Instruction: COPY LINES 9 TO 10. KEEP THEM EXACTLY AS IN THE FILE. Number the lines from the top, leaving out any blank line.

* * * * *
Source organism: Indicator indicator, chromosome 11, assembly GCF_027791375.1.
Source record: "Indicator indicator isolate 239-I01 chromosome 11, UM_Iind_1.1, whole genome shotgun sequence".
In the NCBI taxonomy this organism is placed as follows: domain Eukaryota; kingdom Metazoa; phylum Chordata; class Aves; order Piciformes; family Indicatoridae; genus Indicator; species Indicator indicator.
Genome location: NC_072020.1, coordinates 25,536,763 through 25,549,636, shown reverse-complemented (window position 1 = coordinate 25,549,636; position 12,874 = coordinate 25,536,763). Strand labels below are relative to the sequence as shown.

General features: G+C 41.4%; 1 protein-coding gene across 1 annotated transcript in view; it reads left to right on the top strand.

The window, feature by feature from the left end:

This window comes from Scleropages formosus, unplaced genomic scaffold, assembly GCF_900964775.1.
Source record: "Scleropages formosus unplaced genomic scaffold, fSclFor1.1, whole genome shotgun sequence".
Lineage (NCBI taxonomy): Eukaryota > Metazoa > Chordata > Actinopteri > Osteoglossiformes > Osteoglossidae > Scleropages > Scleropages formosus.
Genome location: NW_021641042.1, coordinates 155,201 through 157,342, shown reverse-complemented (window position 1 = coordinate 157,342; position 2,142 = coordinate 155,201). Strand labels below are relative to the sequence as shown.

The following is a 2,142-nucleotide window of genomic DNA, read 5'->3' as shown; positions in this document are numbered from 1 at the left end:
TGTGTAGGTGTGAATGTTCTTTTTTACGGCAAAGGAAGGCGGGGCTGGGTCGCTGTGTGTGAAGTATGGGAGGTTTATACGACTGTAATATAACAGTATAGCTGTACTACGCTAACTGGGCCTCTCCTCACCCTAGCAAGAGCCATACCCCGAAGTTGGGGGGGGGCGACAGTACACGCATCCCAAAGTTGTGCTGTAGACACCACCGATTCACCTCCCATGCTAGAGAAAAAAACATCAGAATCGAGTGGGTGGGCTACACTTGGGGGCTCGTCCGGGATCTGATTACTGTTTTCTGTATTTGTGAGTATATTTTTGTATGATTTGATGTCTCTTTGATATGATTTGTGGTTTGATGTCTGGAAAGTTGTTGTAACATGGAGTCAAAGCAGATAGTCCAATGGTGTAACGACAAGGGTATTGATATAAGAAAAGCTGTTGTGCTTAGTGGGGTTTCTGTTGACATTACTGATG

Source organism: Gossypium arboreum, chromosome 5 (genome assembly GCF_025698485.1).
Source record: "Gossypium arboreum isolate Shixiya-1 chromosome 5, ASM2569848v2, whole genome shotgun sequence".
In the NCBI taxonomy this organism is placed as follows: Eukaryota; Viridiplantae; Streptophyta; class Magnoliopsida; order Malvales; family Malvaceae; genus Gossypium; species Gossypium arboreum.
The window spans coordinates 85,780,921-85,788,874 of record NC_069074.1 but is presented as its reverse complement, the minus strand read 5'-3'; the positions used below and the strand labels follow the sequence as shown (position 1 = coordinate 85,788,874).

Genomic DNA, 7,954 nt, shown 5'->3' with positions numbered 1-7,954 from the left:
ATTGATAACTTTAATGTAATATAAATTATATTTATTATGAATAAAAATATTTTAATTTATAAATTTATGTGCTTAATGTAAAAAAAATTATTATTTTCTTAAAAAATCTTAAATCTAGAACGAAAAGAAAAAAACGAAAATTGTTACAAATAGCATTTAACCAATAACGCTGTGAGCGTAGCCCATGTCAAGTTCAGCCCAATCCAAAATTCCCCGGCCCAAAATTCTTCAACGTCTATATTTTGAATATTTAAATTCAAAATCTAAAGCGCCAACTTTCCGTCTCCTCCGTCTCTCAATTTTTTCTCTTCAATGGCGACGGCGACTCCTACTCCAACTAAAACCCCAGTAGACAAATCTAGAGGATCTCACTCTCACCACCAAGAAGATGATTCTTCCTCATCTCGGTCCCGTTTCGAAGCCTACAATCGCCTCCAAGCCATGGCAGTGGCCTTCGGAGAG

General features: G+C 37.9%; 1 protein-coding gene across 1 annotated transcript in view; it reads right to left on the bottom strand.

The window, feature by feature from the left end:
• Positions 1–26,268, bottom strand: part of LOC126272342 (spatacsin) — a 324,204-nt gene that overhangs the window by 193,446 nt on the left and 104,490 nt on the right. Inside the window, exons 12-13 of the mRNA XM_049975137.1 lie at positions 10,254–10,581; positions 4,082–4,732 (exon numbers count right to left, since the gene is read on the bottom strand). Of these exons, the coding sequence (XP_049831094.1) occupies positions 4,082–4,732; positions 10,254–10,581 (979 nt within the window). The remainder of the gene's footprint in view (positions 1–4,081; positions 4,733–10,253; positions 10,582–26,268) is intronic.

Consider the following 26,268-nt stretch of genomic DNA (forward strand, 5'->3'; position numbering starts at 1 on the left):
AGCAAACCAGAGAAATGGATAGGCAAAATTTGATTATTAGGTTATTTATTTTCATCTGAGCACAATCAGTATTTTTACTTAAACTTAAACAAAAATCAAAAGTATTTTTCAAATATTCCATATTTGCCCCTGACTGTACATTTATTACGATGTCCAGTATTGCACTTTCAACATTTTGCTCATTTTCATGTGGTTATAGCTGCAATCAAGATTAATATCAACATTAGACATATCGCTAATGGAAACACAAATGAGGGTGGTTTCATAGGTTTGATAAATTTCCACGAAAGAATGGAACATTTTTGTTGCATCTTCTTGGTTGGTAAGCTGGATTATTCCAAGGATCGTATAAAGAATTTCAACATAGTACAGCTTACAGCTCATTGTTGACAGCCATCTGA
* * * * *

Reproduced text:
Lineage (NCBI taxonomy): Eukaryota > Metazoa > Chordata > Actinopteri > Osteoglossiformes > Osteoglossidae > Scleropages > Scleropages formosus.
Genome location: NW_021641042.1, coordinates 155,201 through 157,342, shown reverse-complemented (window position 1 = coordinate 157,342; position 2,142 = coordinate 155,201). Strand labels below are relative to the sequence as shown.